Stardom looks different to each of them.

Tatum Roselle, an animated 11-year-old, for example, hopes to show off his dance moves someday on the Ellen DeGeneres Show, while Tieziyana McGinnis, 11, dreams of moving to Los Angeles.

Speaking up for her peers, a grounded Cienna Reed, also 11, said she wants her hip-hop dance crew to inspire, entertain and “be the best we can be.”

Those three, along with six other preadolescent performers from across the Quad-City area, make up the racially and ethnically diverse group, ReMIXED.

A pair of volunteer dance dads, Corey Dixon and Orlando Dothard, organized the effort in 2015 to lead their children and a select team of other dedicated dancers to the next level.

While many of the students participate in numerous extracurricular activities, Dixon, 29, whose son, Corey, is on the squad, said, “This is their life.”

They rehearse every week at a makeshift studio on the top floor of a vacant building in the 300 block of 18th Street in downtown Rock Island.

Dothard leases the space and parents chip in for rent every month. 

At rehearsal on Tuesday night, their music and loud stomping carried out onto the sidewalk below.

“You got to see us on our sweatiest night,” Tatum said as he wiped his brow during a break.

Prior to rehearsal in Rock Island, they attended a class at Re-Fl3x, a dance studio in Davenport, where everyone first met.

“We kind of are a family,” Tatum later said. “We’re with each other a lot.”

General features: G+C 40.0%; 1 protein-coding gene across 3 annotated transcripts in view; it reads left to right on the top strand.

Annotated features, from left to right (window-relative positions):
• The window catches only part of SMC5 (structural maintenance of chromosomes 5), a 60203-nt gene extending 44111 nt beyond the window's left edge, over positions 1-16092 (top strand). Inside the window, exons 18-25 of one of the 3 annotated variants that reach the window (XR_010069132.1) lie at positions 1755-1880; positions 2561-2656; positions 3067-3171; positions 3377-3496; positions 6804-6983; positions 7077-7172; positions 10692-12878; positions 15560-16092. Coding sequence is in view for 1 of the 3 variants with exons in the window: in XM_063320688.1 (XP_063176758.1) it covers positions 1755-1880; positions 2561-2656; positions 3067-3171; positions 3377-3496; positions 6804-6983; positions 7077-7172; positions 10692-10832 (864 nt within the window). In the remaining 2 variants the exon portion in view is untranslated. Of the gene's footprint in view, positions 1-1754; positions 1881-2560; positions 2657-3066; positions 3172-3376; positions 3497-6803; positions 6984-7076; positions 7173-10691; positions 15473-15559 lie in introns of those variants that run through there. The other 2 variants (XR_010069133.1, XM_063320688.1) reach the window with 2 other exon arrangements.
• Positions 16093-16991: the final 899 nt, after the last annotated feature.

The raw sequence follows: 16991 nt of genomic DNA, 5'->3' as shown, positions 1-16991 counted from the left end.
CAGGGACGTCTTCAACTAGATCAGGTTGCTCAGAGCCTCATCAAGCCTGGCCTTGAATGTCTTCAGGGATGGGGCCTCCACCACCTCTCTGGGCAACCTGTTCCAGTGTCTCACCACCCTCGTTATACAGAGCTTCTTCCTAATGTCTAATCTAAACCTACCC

From parades to halftime shows, they regularly perform at a variety of community and regional events.

In March, they traveled to Chicago for Monsters of Hip-Hop, a two-day dance convention and competition, where they worked with top choreographers in the industry.

Last month, a few of the students returned to the Windy City to perform at the United Center during halftime of the first playoff game between the Chicago Bulls and the Boston Celtics.

Dothard, whose 11-year-old daughter, Aiyana, is a member of ReMIXED, said the dancers invest long hours but never complain about the hard work.

“This is what I did and I know what it takes to get there,” he said. “It’s not all fun and games.”

People may remember Dothard, 45, from his time on Star Search, a talent competition that aired on national television back in the day. He was part of Fraternity, the six-man song-and-dance crew from the Quad-Cities that reached the semifinals of the show in the early 1990s.

Dothard, Dixon and their dancers recently starred in their first music video, “Dumb Ducky,” produced by The Video Plug, a Davenport-based company run by Kevin Phelps.

They filmed the video a few weeks ago at Jefferson Elementary School in Davenport, and it since has racked up 16,000-plus views on Facebook alone.

“They made the video what it is,” said Phelps, 27, who credited the performers for their patience during the filming process. “I can see them going really far if they stick to what they’re doing.”

At practice, Summer Lannen, whose 12-year-old son, Steven Tittle, trains and performs with the group, said the dancers’ passion drives the show.

“We do not force our kids to come here,” she said with a laugh. “They live to dance — every single one of them.”

At the end of every practice, the managers round up their students to chat about life outside the studio.

Dixon said their busy schedules keep the children focused, motivated and out of trouble.

“ReMIXED is way more than just dance,” Dothard said. “It’s about teaching these kids they can be better than what's out there.”


Jack Cullen uncovers different slices of life for the Quad-City Times. He previously covered the city of Bettendorf. When he's not reporting, Jack enjoys coaching tennis and exploring the outdoors.